Sustainable ‎freight ‎transportThe aim of measures is to limit the growth of road ‎freight transit and ‎secure ‎a transition to rail freight ‎transport to the greatest possible extent. The ‎instruments ‎include: (1) financial incentives for the ‎establishment of intermodality and an increase in rail ‎‎freight transport, (2) fiscal instruments for road freight ‎transport‎MediumLink
Improvement of efficiency of passenger transportRegulation on labelling of cars and tyres, subsidies for low CO2 cars, educational activities, green public procurement, promotion of non-motorized forms of transportHighLink
Source: MURE

Industry

The total final energy consumption of industry in Slovenia has decreased in the period between 2000 and 2015 by ‎‎‎13.8%. The share of total energy consumption of energy intensive ‎‎industrial branches increased from 64% to 68% in the same period. ‎

Figure 11: Final energy consumption by branch

Source: ODYSSEE

The specific energy consumption of steel and paper production ‎was decreased in ‎the period 2000-2015 by -2,1%/year and -3,1%/year respectively. ‎The specific energy consumption of paper industry strongly decreased since 2006, because the production of ‎cellulose was ‎stopped.

The total final energy consumption of industry in Slovenia has decreased in the period between 2000 and 2015 for 13.8% (-0.2Mtoe) then increased in the next years to 2006 by 22% or 32% in comparison to 2000 or 2002.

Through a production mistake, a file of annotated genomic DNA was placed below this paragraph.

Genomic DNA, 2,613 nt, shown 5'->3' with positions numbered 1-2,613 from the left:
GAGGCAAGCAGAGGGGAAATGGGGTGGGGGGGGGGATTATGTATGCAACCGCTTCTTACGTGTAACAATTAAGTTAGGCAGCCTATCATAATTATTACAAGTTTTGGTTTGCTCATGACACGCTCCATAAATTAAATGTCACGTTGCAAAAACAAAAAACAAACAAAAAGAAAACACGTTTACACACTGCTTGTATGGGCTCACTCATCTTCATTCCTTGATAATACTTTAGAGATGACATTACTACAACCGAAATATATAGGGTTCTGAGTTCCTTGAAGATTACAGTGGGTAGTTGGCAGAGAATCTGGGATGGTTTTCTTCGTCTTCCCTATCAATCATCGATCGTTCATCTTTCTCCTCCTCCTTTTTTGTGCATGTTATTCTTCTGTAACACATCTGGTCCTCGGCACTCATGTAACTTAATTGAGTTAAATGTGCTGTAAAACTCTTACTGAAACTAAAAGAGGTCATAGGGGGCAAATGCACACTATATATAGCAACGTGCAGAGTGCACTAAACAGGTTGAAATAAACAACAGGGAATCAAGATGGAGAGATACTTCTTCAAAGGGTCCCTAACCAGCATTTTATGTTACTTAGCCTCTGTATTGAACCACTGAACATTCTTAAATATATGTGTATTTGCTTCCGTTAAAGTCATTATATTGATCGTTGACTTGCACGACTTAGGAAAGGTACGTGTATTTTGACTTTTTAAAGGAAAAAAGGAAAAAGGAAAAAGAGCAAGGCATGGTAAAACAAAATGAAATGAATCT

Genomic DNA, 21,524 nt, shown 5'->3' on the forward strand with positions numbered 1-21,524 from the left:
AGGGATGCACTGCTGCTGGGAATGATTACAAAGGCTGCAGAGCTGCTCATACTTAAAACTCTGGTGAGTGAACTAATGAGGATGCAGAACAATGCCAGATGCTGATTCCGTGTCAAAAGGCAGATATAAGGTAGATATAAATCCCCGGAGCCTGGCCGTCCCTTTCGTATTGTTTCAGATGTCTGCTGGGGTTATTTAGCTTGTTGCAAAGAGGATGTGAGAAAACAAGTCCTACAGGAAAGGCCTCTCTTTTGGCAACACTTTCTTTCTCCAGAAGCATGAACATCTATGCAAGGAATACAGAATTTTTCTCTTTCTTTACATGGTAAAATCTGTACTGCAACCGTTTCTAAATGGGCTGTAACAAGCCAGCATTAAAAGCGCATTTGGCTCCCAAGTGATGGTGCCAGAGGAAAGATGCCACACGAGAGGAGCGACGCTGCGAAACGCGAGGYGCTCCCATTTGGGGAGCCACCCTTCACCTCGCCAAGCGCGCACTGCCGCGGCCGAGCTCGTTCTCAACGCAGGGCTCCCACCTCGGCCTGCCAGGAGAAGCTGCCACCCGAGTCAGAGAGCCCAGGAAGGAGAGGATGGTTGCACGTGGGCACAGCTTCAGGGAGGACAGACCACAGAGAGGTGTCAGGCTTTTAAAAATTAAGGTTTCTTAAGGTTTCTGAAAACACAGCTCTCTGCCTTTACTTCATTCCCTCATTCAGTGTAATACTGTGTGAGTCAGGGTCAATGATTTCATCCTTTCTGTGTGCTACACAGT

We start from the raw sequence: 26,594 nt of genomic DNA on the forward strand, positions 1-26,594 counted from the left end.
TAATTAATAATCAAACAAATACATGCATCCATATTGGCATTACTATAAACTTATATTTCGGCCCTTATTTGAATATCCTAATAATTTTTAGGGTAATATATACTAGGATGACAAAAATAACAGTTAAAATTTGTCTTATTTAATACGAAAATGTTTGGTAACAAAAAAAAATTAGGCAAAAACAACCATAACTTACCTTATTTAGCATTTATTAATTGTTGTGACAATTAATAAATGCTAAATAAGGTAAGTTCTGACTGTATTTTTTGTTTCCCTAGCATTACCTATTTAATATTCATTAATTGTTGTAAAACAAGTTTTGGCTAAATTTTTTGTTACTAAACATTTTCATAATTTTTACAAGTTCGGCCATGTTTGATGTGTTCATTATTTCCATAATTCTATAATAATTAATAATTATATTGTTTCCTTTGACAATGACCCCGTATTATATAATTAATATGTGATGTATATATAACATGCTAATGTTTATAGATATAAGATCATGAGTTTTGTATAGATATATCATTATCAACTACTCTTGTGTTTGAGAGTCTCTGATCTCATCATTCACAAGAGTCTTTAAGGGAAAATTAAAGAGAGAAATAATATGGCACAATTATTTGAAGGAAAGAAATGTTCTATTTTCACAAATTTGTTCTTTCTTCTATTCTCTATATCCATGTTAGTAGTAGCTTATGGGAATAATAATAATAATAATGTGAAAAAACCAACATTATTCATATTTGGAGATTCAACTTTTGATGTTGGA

The energy consumption after the year 2006 decreased until 2009 (1220 ktoe) when it reached levels that were compared to consumption in 2000 lower by 13 %. After 2009 increase of consumption for one year followed and afterword slow decrease as is shown in Figure 21 and Figure 22. ‎The average decrease in final energy consumption of industry in the period 2000-2013 was -1.2%/year. 


Figure 12: Unit consumption of steel (toe/t)

Source: ODYSSEE

Energy consumption in industry has decreased by 0.2 Mtoe (from 1.42 Mtoe to 1.22 Mtoe) in the period 2000 to 2015 ‎due to energy savings by-0.47 Mtoe and ‎structure change by-‎‎0.29 Mtoe, which is results of successful implementation of energy measures and abandoning ‎of some energy intensive ‎productions (cellulose). On the opposite an activity effect of 0.39 Mtoe (due to the effect of growth in industrial production measured with physical production for energy-intensive branches and production index for others) tend to increase the energy consumption. ‎

Figure 13: Main drivers of the energy consumption variation in industry

Source: ODYSSEE

Stimulation of energy efficiency in industry is set as one of the measures of Slovenian policy (Slovenian industrial ‎‎policy) for the ‎development and raising of the competitiveness of industry. A legal framework was adopted to ‎‎promote the ‎efficient use of energy for industrial enterprises under EU emission trading scheme (ETS). Financial ‎incentive measures for industrial Non-ETS companies are included in the Efficient Energy Action Plans and ‎the ‎operational program for reduction of GHG emission. ‎

Table 4: Policies and measures into force in industry

MeasuresDescriptionExpected savings, impact evaluationMore information available
Efficient ‎electricity ‎consumptionStimulation of improvement of the ‎efficient use of electricity ‎in industry. ‎highLink
Energy ‎management ‎systems in ‎industryFinancial incentives to introduce ‎energy management ‎systems in ‎industrial companies: energy audits, ‎the implementation of energy ‎management ‎systems and preparation ‎of feasibility studies for investment in ‎energy efficiency and RES‎mediumLink
Source: MURE